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22 Table 22. Rating of test methods' operational characteristics. Applicability to Ability to Ease of Aggregate Type and Estimated Readiness for Test Method Interpret Use by Portability (c) Size(d) Price ($) Implementation(a) Data(b) Technician (b) Coarse Fine Uncompacted Void Content of Fine 250 1 1 1 1 N/A 1 Aggregates AASHTO T 304 Uncompacted Void Content of Coarse 500 1 1 1 1 1 N/A Aggregates AASHTO T P56 Compacted Aggregate Resistance 500 1 1 1 1 N/A 1 (CAR) Percentage of Fractured Particles in 0 1 1 1 1 (N/A) 1 N/A Coarse Aggregate ASTM D 5821 Flat and Elongated Coarse Aggregates 250 1 1 1 1 1 N/A ASTM D 4791 Multiple Ratio Shape Analysis 1,500 2 2 2 1 1 N/A VDG-40 Videograder 40,000 - 50,000 2 3 2 2 1 1 Buffalo Wire Works PSSDA -Large 30,000 - 40,000 3 3 3 2 1 N/A Buffalo Wire Works PSSDA -Small 30,000 - 40,000 2 3 2 2 N/A 1 Camsizer 40,000 - 50,000 2 3 2 2 2 1 WipShape 30,000 - 40,000 2 3 3 2 1 N/A University of Illinois Aggregate Image 30,000 - 40,000 3 3 3 2 3 N/A Analyzer (UIAIA) Aggregate Imaging System (AIMS) 30,000 - 40,000 2 3 3 2 1 1 (a) Notes: 1: Available commercially. Wide use in laboratories. 2: Available commercially. Limited use in laboratories. 3: Not available commercially. Limited use in research laboratories. Can be made available commercially. (b) 1: Very Easy, 2: Easy, 3: Intermediate, 4: Difficult. (c) 1: Can be used in central and field laboratories. Requires less than 1 hr to move it. 2: Can be used in central and field laboratories. Requires less than 4 hrs to move it. 3: Not portable. Cannot be used in central and field laboratories. (d) 1: Measure all aggregate sizes and types, 2: Measure all aggregate types but not all sizes, 3: Measure all sizes but not very dark colored aggregates, N/A: Not Applicable. by the user based on a pairwise comparison judgment scale of column are divided by the sum of that column, and then 1 to 9 (also known as standard preference table). Then the user the elements in each resulting row are added and divided by calculates priorities, using a simple mathematical procedure, the sum of the numbers in that row. to arrive at overall priorities for the alternatives. The sum of The program uses a graphical interface environment; the all the criteria beneath a given parent criterion in each level of process is summarized in the following steps (for illustration, the model must equal one. Each priority list shows its relative fine aggregate angularity is used to describe the operation steps importance within the overall structure. From the overall pri- of the new program): (1) The user enters the number of testing ority list, the decision maker can choose among alternatives methods being compared and the characteristics determining by selecting the highest priority alternative. The mathematical the performance of the test method (Figure 5a). (2) Generic functions involved in AHP can be found in Saaty (21). text boxes are generated and the user inputs the names of each of the characteristics and testing methods (Figure 5b). (3) The user enters the weights assigned to test methods when Program Description pairwise comparison is conducted with respect to each char- Computational software was developed to make the calcula- acteristic (Figure 6a). Note that because the lower triangle of tion process easier and faster. The program provides the user these matrices is the reciprocal of the upper triangle with ones flexibility in changing objectives or selection criteria weights along the diagonal, the user inputs the upper half of the matrix before making the final selection from available alternatives. The and the other values are updated automatically. (4) The user software was created using VC++ programming language that is prompted to enter the weights comparing the various char- can be run on any computer irrespective of the operating system. acteristics with respect to overall satisfaction with a method The program uses the crude estimate, specified by Saaty (21), in a new interface (Figure 6b). (5) The program calculates the to calculate the priority vector through the process of averaging priority vectors for each of the matrices and displays them over normalized columns technique. The elements of each in a new interface window (Figure 7a). (6) The program also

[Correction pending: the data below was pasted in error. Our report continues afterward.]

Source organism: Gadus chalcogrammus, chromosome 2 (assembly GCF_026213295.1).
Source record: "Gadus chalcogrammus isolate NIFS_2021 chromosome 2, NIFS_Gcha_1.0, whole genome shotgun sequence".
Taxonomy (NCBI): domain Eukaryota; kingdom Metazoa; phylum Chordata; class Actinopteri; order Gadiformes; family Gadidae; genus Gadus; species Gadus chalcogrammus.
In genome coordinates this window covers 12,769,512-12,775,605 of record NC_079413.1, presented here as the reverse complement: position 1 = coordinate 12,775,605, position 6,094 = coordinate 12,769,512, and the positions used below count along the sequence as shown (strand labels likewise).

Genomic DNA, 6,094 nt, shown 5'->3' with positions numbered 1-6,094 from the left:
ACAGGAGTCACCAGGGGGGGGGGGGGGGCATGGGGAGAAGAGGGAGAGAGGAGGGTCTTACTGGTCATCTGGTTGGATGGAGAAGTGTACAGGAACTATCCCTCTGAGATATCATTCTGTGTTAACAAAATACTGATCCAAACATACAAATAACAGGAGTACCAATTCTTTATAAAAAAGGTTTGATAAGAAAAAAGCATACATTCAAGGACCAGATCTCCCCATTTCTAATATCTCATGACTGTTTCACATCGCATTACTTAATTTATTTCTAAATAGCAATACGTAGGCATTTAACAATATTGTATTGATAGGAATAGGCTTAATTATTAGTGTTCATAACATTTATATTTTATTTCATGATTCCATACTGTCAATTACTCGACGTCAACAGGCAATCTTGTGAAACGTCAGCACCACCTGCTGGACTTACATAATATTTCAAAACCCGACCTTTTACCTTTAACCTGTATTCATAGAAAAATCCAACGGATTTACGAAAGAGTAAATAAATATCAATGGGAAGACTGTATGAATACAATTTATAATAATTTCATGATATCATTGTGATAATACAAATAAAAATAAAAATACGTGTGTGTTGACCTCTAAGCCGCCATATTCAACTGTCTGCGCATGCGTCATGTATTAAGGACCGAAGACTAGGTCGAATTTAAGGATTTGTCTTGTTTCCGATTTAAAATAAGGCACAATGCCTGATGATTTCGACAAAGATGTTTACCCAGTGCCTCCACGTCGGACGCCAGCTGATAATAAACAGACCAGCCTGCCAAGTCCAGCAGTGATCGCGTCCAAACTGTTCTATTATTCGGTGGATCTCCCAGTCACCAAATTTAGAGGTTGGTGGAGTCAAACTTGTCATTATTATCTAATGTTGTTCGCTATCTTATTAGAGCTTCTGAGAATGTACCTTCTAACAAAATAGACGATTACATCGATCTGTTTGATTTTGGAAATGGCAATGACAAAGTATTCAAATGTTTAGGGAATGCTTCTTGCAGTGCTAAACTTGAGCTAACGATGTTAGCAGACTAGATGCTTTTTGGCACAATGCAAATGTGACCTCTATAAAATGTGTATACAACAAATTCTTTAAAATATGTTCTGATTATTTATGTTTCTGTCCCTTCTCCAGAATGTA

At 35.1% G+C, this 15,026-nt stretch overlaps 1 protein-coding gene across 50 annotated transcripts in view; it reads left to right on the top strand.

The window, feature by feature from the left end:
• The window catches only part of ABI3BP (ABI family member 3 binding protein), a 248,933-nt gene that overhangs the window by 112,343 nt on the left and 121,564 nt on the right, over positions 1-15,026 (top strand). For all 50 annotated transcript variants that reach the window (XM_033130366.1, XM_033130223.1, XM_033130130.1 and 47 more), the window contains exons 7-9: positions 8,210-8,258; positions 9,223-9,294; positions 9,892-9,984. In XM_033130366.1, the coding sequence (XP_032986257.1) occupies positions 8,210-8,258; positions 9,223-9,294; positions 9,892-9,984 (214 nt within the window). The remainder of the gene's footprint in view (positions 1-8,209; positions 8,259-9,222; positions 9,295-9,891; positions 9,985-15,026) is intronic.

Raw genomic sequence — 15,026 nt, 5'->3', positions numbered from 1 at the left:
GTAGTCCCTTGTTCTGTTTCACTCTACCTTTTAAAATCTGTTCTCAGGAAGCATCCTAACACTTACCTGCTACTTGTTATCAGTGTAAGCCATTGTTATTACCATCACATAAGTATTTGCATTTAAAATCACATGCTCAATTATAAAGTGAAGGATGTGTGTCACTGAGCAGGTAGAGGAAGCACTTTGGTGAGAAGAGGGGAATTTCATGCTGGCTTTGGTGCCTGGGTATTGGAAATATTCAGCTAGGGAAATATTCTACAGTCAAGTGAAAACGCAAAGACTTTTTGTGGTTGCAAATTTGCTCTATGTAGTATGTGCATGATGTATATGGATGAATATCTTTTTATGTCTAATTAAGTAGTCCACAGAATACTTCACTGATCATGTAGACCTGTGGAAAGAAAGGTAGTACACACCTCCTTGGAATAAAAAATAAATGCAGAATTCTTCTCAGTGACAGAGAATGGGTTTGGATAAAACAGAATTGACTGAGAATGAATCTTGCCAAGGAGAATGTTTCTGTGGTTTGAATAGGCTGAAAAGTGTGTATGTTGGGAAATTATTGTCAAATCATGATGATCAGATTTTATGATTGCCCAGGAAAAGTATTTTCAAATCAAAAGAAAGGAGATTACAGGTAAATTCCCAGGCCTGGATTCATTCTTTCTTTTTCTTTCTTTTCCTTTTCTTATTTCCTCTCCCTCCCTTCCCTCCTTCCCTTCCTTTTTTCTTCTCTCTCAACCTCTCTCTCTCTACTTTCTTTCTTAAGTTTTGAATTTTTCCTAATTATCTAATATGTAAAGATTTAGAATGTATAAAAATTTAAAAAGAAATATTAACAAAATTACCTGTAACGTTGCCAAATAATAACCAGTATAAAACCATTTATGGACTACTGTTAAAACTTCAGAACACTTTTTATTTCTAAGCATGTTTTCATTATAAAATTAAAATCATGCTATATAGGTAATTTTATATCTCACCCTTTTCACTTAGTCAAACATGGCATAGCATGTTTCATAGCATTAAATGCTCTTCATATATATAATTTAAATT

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23 (a) Number of Characteristics and Test Methods (b) Names of Characteristics and Test Methods Figure 5. Screens of interface to enter numbers and names of characteristics and test methods.

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24 (a) Weights Comparing Test Methods to Characteristics (b) Weights Comparing Characteristics Figure 6. Screens of interface to enter weights comparing test methods to characteristics, and characteristics with respect to overall satisfaction with method.

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25 (a) Priority Vectors (b) Overall Ranking Figure 7. Screens of priority vectors and overall ranking of test methods.